This means that this breed may have a tendency to chase any small creature such as a cat or a hamster, so it is best to keep this breed leashed when going for walks.

One of the best things about the Cairn Terrier is that it is a low-maintenance dog which is best for people who do not have time to bathe their dogs more than once a week.

Cairn Terriers work best in homes where someone tends to be home a lot. They do not like to be alone for a long time and would rather be an active member of a family.

The Personality of a Cairn Terrier

While this breed is small, they are confident and therefore forget about their size.

They are independent like a typical terrier and they carry a no-nonsense attitude, however, they are friendly dogs who easily adapt to a new home, whether that is in the city or on a farm.

This breed is alert, active, and curious, making him a perfect watch dog.

Cairns are forgiving dogs after an accidental bump on the head or a step on the tail. However, it is still important to care for this breed so they are not played with too harshly by children.

This breed may snuggle with his owner for a few minutes, but they tend to stay active and move on quickly to the next distraction. Make sure to pay attention to this breed’s tendency to dig up a garden or yard due to their strong nails.

You will never need to yell at this breed or treat him with force. Instead, he will best respond to reinforcement such as praise, play, and biscuits, as long as you make sure he knows who is in charge.

Remember to be firm and consistent in your rules, and your dog will be happy to follow your lead.

Without proper training, Cairn Terriers may become bored and spend their time chewing, digging, and barking to stay occupied.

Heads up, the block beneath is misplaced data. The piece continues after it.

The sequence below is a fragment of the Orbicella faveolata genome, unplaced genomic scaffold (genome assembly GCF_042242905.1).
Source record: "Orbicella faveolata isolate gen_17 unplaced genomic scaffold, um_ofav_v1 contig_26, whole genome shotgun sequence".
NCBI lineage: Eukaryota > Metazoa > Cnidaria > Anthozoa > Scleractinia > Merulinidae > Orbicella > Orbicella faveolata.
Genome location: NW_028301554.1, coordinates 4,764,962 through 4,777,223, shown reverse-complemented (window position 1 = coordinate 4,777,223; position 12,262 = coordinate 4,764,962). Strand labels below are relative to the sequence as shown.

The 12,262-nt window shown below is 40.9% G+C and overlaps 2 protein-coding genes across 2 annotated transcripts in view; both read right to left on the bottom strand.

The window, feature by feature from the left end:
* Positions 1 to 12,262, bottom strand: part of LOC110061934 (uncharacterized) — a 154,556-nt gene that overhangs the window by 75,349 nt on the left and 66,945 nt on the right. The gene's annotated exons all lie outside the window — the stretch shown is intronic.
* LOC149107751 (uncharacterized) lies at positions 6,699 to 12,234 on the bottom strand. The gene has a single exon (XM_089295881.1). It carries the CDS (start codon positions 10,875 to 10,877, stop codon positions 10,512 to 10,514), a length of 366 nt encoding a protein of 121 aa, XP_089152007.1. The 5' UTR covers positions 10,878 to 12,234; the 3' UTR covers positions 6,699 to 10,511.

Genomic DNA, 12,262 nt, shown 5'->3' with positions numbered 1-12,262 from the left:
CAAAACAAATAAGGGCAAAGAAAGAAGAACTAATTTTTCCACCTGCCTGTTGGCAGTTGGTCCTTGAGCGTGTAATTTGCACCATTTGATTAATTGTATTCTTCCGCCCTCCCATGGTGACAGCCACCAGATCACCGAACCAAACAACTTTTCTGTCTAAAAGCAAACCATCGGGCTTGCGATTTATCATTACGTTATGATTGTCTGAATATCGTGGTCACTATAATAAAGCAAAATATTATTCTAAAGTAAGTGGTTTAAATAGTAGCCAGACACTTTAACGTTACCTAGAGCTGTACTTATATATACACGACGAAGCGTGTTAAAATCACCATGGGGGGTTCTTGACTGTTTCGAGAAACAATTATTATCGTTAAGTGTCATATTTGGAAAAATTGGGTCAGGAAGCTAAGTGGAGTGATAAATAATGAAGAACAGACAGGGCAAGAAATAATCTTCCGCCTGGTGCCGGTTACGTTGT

It is best to keep challenging this dog’s great brain with toys such as puzzles and involved training sessions that are ever-changing and keep him on his toes. If you love activities such as long walks and hikes, this may be the perfect dog for you.

History and Background of the Cairn Terrier

The Cairn Terrier comes from small terriers living on the Isle of Skye in Scotland.

Here, they were kept in farms and barnyards that were not infested with rats and other vermin so they were able to hunt other animals such as foxes, otters, and badgers.

In the 18th century, this breed was often referred to as either “shorthaired terriers” or “little Skye terriers.” This breed most likely is a mix between the white terrier (which no longer exists) and the black and tan terriers.

Up until the early 1870s, the terriers in Scotland were all considered Scotch Terriers and divided into only two groups: Dandie Dinmont Terriers and Skye Terriers.

The Cairn Terrier landed in the Skye Terrier category, in addition to what is now known as the Scottish Terrier and the West Highland White Terrier.

The main difference among the breeds is the color of their fur and that different breeds could be born in the same litter.

Until early in the 20th century, Cairn Terriers mostly stayed in farms and barns. After that, people started to use them as show dogs.

In 1912, they were given the name of “Cairn Terrier” which represented the stones that created landmarks in the Highlands.

Prior to 1912, Cairns were often crossed with Westies.

However, when the American Kennel Club distinguished the Cairn Terrier in 1913, the mixed breeding stopped.

Currently, Cairns rank 56th on the list of dogs registered by the American Kennel Club.

Are Cairn Terriers Playful and Fun?

They are! This breed of dog will rarely be found laying around doing nothing.

They love to play and run and go for long walks outside. They are great with children and a perfect family pet for an active family who likes to get out in nature and go on hikes and play at the park.

Cairn Terriers are also very affectionate and sociable.